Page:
Woman injured while rescuing dog can’t sue owners, NJ Supreme Court rules
TRENTON — A woman who says she suffered serious injuries while trying to save her neighbor’s dog from a canal can’t sue the pooch’s owners, the state Supreme Court ruled on Monday.
The court unanimously rejected Ann Samolyk’s claims that laws allowing legal action for injuries suffered while rescuing a person who put themselves in peril should allow her to sue for damages. But the justices acknowledged that the law could apply to property in some cases where protecting human life also is the ultimate aim.
In her lawsuit, Samolyk alleged she suffered neurological and cognitive damage after jumping into the canal in Lacey Township at the Jersey Shore in 2017 to save the dog after she heard someone call for help. Beau, a seventy-nine-pound boxer, was unharmed.
The court wrote Monday that there could be circumstances in which trying to save property could qualify under the so-called rescue doctrine — for example, if a homeowner is injured trying to put out a fire in a nearby house on a reasonable belief that inhabitants might be in danger — but ruled those circumstances didn't exist in Samolyk's case.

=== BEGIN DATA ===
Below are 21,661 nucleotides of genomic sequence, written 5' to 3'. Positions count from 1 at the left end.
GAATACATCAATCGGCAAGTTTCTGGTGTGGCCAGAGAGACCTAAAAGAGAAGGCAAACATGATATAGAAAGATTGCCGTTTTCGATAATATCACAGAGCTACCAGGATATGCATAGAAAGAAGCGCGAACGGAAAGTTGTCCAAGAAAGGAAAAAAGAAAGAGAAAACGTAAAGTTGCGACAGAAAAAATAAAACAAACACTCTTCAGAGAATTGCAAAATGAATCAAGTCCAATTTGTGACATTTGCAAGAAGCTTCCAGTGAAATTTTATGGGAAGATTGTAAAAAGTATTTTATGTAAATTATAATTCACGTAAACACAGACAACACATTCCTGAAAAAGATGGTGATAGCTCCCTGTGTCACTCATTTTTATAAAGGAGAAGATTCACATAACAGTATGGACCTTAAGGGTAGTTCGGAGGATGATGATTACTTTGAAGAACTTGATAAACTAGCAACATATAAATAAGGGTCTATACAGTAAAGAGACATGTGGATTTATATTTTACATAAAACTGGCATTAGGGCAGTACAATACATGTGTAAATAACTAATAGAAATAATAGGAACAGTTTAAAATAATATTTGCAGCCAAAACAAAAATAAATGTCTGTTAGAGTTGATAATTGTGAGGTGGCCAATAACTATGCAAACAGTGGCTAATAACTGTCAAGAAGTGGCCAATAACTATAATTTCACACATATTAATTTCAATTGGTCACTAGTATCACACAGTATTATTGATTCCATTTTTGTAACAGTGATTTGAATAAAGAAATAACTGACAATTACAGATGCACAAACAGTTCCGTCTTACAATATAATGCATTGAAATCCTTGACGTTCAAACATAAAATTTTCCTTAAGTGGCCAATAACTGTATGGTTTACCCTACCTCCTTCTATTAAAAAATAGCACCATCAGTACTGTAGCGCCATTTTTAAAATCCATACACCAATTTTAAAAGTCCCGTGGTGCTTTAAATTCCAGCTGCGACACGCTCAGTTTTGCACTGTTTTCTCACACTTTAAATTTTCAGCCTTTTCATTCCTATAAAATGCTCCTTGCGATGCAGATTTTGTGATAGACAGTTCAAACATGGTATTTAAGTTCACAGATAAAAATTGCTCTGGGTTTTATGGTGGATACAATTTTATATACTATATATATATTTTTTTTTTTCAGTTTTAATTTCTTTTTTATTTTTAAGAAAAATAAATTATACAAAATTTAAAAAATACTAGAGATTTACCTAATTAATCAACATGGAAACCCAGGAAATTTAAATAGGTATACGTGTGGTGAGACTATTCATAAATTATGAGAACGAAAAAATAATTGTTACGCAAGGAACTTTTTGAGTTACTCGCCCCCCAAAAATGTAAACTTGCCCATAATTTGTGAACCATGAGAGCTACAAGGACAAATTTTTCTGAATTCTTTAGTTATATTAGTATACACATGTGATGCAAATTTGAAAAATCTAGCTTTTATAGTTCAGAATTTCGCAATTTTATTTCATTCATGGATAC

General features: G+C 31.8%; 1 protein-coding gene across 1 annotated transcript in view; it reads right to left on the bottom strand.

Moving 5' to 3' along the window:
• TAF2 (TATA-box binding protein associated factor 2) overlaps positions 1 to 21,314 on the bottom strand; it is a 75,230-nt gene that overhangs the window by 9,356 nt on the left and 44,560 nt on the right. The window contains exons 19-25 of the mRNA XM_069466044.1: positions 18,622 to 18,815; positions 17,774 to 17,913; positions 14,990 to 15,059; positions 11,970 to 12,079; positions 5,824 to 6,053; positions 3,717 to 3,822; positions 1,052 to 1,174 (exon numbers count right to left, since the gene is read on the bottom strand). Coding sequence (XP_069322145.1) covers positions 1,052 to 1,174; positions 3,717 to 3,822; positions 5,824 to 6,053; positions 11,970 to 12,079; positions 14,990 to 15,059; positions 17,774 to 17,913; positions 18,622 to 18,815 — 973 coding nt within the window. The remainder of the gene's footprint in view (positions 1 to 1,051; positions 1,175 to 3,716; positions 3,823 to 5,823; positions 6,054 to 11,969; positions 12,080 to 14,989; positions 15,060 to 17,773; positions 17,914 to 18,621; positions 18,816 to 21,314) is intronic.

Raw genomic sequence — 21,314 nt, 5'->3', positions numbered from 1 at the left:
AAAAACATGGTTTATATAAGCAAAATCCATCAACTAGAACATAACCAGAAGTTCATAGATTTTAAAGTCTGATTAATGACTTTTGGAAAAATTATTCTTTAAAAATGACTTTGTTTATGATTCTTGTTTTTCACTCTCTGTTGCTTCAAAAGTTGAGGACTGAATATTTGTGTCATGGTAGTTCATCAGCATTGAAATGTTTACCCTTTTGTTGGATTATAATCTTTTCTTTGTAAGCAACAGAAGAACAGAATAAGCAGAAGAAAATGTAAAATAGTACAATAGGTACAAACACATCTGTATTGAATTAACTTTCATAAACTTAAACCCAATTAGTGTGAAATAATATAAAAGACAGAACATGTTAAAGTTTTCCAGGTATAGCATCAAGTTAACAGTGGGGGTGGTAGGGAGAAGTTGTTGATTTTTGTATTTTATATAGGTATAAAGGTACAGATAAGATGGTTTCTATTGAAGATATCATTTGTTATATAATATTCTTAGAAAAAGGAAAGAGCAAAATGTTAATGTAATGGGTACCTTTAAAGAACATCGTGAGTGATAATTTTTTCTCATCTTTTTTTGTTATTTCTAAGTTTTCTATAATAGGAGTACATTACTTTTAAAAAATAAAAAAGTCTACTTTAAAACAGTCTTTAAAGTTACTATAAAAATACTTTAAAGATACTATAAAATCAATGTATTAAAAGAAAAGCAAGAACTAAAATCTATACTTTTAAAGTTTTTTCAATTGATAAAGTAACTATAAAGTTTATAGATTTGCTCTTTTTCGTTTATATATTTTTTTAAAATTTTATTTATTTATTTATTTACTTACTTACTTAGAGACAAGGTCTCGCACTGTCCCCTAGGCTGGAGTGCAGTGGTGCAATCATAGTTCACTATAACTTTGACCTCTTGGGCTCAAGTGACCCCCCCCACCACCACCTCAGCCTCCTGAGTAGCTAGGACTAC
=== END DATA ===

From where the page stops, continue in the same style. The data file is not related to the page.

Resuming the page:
“Notwithstanding the strong emotional attachment people may have to dogs, cats, and other domesticated animals, or the great significance some may attribute to family heirlooms, or works of art generally considered as irreplaceable parts of our cultural history, sound public policy cannot sanction expanding the rescue doctrine to imbue property with the same status and dignity uniquely conferred upon a human life,” Judge Jose Fuentes wrote.
An obituary for Samolyk published by the Asbury Park Press said she passed away last September at the age of 74.
A message was left Monday with an attorney representing Samolyk and her husband John.